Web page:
"He has great size and athleticism and is a very competitive, serious kid," Grunfeld said. "I think with this trade we get someone who can help us immediately with Mike, who is a veteran and a proven NBA player and Javaris can come in and help us, but we'll see how the whole thing unfolds and comes together. They'll have to learn the system and get comfortable playing with their new teammates."

Grunfeld said the trades are no indication that Arenas, who has had three knee surgeries since April 2007, has had another setback. The three-time All-Star remains on schedule with his progress but isn't expected to return to action until after Jan. 1.

Both new players were expected to arrive in the District on Wednesday night and then undergo physicals Thursday morning. The Wizards host the Boston Celtics on Thursday, but the availability of James and Crittenton remains uncertain because Daniels also must pass his physical in New Orleans before the trade can go through. New Orleans doesn't play until Friday night, so it wasn't known when Daniels would report.

Wizards coach Ed Tapscott said Dixon would start at point guard for the Boston game and that once the new pieces were available he and his staff would work to bring them up to speed as soon as possible.

James' transition should prove easier than Crittenton's, however, and he could make more of an immediate impact.

"One of the benefits to Mike James coming is [that] in New Orleans they run some of the same sets that we run, some of the Princeton hybrid," Tapscott said. "So he'll already understand some of our halfcourt sets in particular and be able to come in pretty seamlessly."

BOSTON Celtics at WASHINGTON Wizards

When: 8 p.m.

Where: Verizon Center

TV/radio: TNT, ESPN 980

Probable starters: Celtics - F Paul Pierce, F Kevin Garnett, C Kendrick Perkins, G Ray Allen, G Rajon Rondo. Wizards - F Caron Butler, F Antawn Jamison, C JaVale McGee, G DeShawn Stevenson, G Juan Dixon.

Injuries: Celtics - none reported. Wizards - Out: C Brendan Haywood (wrist), G Gilbert Arenas (knee).

Outlook: The defending champion Celtics storm into Washington boasting a league-best 20-2 record and a 12-game winning streak. They could catch the Wizards short-handed if the trade for Mike James and Javaris Crittenton isn't finalized by game time. But the Wizards fared well last season against Boston despite not having all their parts. Washington went 3-1 against the Celtics and was the only team to win the season series against them.

Trading places

After weeks of talks with both Memphis and New Orleans, the Washington Wizards pulled off a three-player deal expected to address both immediate and future needs in their backcourt.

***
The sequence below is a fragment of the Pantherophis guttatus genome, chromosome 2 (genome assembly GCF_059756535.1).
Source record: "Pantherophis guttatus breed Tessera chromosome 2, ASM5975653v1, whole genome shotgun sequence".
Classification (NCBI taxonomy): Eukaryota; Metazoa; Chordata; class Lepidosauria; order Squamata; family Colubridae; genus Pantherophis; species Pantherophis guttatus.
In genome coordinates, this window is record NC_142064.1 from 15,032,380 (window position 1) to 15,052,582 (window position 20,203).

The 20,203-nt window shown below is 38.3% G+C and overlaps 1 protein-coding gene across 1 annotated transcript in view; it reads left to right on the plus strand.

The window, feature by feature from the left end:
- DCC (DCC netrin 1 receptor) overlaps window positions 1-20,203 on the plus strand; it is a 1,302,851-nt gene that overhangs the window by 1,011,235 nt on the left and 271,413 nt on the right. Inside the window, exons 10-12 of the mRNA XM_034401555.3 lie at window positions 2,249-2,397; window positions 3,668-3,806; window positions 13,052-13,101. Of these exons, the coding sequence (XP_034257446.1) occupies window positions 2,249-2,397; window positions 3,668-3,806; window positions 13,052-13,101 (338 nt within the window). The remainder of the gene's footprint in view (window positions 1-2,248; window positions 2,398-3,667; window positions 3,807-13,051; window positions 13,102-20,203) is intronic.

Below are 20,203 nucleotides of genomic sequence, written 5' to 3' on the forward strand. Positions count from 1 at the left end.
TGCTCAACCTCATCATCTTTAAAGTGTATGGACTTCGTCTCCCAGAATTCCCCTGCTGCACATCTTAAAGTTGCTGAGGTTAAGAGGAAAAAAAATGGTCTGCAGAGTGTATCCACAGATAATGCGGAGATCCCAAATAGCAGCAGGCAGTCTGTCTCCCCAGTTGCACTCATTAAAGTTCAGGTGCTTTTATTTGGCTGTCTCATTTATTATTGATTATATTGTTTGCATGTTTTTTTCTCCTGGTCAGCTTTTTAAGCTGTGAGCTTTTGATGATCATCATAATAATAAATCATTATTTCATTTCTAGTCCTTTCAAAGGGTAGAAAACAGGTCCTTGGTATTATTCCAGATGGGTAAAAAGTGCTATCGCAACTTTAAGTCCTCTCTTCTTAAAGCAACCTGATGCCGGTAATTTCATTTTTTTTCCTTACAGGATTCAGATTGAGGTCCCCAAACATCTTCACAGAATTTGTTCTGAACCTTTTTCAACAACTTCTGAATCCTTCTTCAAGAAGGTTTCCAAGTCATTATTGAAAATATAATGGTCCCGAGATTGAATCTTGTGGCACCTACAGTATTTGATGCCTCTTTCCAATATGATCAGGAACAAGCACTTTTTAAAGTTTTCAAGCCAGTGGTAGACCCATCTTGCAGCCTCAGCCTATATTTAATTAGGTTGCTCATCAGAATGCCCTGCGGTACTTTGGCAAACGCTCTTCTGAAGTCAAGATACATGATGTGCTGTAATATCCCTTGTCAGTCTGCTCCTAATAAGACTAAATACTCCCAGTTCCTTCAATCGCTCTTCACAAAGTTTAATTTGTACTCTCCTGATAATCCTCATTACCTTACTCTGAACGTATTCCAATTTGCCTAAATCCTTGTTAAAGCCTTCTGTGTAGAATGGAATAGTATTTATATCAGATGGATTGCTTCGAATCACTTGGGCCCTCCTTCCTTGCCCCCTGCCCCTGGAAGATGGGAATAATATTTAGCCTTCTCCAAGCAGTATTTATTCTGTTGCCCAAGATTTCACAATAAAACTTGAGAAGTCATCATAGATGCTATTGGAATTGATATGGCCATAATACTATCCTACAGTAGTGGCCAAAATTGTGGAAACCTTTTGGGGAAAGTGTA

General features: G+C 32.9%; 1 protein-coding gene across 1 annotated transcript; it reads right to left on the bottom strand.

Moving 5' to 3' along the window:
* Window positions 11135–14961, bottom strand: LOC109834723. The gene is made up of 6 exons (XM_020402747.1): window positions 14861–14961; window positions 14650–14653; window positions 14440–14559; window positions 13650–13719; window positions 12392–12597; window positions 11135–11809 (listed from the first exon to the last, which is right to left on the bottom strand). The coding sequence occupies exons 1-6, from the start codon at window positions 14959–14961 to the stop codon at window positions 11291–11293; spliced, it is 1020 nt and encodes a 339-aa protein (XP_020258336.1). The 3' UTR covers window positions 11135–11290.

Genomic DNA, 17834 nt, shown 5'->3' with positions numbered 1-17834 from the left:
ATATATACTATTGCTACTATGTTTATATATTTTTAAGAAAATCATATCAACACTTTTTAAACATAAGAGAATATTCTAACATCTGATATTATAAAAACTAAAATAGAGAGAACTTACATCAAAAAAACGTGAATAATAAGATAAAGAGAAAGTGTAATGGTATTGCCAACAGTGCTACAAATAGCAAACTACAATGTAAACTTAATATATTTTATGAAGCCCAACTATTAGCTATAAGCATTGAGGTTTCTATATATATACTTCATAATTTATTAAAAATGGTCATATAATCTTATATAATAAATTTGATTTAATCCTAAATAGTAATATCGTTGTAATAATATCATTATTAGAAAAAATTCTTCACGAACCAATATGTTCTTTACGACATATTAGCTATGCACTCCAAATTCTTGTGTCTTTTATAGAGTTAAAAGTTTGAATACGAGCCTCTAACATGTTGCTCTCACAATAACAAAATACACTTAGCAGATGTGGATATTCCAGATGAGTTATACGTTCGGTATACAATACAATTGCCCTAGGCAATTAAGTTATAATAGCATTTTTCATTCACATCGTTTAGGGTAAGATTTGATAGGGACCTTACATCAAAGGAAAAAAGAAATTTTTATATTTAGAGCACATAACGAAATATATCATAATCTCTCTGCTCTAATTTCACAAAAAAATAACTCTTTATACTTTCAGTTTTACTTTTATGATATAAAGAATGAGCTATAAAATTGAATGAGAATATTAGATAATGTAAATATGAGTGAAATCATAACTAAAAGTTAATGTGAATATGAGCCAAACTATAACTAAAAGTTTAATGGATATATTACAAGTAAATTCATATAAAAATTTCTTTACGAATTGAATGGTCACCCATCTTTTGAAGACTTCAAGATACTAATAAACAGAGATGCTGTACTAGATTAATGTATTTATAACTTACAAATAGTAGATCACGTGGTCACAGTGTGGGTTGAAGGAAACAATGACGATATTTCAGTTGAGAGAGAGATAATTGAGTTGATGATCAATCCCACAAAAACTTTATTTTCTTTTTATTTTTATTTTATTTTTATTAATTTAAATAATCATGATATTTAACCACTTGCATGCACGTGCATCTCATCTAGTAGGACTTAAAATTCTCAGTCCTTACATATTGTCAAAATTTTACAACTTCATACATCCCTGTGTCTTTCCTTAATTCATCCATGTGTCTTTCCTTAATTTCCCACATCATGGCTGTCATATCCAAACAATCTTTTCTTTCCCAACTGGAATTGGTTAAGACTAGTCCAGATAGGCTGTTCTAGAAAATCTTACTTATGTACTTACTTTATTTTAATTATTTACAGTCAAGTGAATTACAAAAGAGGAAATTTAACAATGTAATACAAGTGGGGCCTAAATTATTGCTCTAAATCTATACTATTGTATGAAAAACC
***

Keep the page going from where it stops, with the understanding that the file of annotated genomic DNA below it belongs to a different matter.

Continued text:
The Wizards get:

PG Mike James

A seventh-year veteran, the 6-foot-2, 188-pound James owns career averages of 10.6 points and 3.6 assists. In addition to giving Washington a leader as the Wizards continue without the rehabilitating Gilbert Arenas, he adds a legitimate scoring threat to what had become an anemic backcourt with Antonio Daniels (5.1 ppg) and DeShawn Stevenson (8.0 ppg).

PG/SG Javaris Crittenton

In the 6-foot-5, 200-pound Crittenton, the Wizards add a player capable of playing both guard spots. Although he was in a logjam both with the Lakers (who selected him 19th in 2007) and Memphis (who traded for him last season), Crittenton has been on the Wizards' radar for some time. If Nick Young hadn't been available at 16th overall in 2007, Washington would've been happy to take Crittenton.

New Orleans gets:

PG Antonio Daniels

The 12th-year vet, who had spent the majority of his career as a backup before starting in place of Arenas last season, returned to his familiar role this year but struggled offensively. He gives the Hornets a seasoned backup to Chris Paul. Daniels is also familiar with New Orleans' system because Byron Scott runs variations of the Princeton offense Eddie Jordan designed when the two coached together in New Jersey. The Hornets also get a conditional second-round pick from Memphis.

Memphis gets:

Conditional first-round draft pick

Memphis originally gave this pick to Washington in exchange for Juan Carlos Navarro last year. Navarro returned to Spain after last season, and Memphis tried to get the pick back. The Grizzlies acquired Crittenton as part of the deal that sent Pau Gasol to the Lakers for Kwame Brown. Now they can declutter a deep backcourt.

What it means for the Wizards:

For now, they add scoring potential to a backcourt that ranked among the worst in the league in scoring with 32.8 points a game. It also gives them a young player that can contribute in the future in Crittenton. Once Arenas returns - which is expected sometime after Jan. 1 - the team will have a more balanced, versatile bench to help offset him and fellow All-Stars Caron Butler and Antawn Jamison.


Author: Fox Sports
Author's Website: http://www.foxsports.com
Added: December 11, 2008